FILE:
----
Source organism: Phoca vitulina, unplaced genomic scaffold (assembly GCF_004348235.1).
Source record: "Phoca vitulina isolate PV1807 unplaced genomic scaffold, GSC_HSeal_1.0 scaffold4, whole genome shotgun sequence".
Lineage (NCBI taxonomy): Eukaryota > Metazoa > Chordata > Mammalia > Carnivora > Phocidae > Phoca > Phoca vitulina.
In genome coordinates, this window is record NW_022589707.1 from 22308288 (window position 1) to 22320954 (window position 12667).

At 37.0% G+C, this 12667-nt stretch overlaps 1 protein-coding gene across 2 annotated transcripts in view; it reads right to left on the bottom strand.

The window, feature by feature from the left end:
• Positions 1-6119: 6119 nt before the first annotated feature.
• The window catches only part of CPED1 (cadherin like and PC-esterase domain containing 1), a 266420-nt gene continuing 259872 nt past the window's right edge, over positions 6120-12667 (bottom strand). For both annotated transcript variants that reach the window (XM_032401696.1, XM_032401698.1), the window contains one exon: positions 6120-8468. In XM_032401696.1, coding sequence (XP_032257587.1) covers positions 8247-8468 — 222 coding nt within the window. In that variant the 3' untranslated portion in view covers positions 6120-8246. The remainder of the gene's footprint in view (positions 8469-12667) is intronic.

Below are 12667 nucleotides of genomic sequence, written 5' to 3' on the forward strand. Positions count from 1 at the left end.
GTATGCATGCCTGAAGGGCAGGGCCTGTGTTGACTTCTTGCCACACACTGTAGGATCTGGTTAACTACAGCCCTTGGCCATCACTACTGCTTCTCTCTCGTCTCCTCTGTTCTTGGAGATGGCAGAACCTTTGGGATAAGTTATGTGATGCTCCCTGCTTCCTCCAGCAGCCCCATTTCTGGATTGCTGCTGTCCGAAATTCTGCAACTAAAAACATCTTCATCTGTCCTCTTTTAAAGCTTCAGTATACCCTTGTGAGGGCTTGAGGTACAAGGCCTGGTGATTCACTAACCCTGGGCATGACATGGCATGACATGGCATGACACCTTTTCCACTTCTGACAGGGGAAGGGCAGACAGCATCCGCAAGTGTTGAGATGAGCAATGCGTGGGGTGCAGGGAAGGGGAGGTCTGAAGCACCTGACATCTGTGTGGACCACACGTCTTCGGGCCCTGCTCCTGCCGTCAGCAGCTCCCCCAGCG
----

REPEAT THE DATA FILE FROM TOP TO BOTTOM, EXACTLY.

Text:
Source organism: Phoca vitulina, unplaced genomic scaffold (assembly GCF_004348235.1).
Source record: "Phoca vitulina isolate PV1807 unplaced genomic scaffold, GSC_HSeal_1.0 scaffold4, whole genome shotgun sequence".
Lineage (NCBI taxonomy): Eukaryota > Metazoa > Chordata > Mammalia > Carnivora > Phocidae > Phoca > Phoca vitulina.
In genome coordinates, this window is record NW_022589707.1 from 22308288 (window position 1) to 22320954 (window position 12667).

At 37.0% G+C, this 12667-nt stretch overlaps 1 protein-coding gene across 2 annotated transcripts in view; it reads right to left on the bottom strand.

The window, feature by feature from the left end:
• Positions 1-6119: 6119 nt before the first annotated feature.
• The window catches only part of CPED1 (cadherin like and PC-esterase domain containing 1), a 266420-nt gene continuing 259872 nt past the window's right edge, over positions 6120-12667 (bottom strand). For both annotated transcript variants that reach the window (XM_032401696.1, XM_032401698.1), the window contains one exon: positions 6120-8468. In XM_032401696.1, coding sequence (XP_032257587.1) covers positions 8247-8468 — 222 coding nt within the window. In that variant the 3' untranslated portion in view covers positions 6120-8246. The remainder of the gene's footprint in view (positions 8469-12667) is intronic.

Below are 12667 nucleotides of genomic sequence, written 5' to 3' on the forward strand. Positions count from 1 at the left end.
GTATGCATGCCTGAAGGGCAGGGCCTGTGTTGACTTCTTGCCACACACTGTAGGATCTGGTTAACTACAGCCCTTGGCCATCACTACTGCTTCTCTCTCGTCTCCTCTGTTCTTGGAGATGGCAGAACCTTTGGGATAAGTTATGTGATGCTCCCTGCTTCCTCCAGCAGCCCCATTTCTGGATTGCTGCTGTCCGAAATTCTGCAACTAAAAACATCTTCATCTGTCCTCTTTTAAAGCTTCAGTATACCCTTGTGAGGGCTTGAGGTACAAGGCCTGGTGATTCACTAACCCTGGGCATGACATGGCATGACATGGCATGACACCTTTTCCACTTCTGACAGGGGAAGGGCAGACAGCATCCGCAAGTGTTGAGATGAGCAATGCGTGGGGTGCAGGGAAGGGGAGGTCTGAAGCACCTGACATCTGTGTGGACCACACGTCTTCGGGCCCTGCTCCTGCCGTCAGCAGCTCCCCCAGCG